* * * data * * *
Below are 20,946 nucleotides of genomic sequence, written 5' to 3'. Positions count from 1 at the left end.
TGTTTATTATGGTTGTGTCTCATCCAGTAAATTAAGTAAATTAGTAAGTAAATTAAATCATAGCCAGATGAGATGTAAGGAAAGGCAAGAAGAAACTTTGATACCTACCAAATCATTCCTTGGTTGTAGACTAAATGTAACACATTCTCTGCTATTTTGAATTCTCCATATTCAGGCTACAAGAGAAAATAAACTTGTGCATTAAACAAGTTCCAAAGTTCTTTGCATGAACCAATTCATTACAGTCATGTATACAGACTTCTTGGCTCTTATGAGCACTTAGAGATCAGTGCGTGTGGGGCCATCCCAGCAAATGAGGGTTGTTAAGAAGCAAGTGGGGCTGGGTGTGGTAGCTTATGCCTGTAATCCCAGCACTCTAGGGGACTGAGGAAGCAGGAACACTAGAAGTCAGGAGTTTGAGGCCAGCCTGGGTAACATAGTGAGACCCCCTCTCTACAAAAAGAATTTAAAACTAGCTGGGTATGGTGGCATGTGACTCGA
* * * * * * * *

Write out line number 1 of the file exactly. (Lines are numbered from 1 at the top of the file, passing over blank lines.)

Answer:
Below are 20,946 nucleotides of genomic sequence, written 5' to 3'. Positions count from 1 at the left end.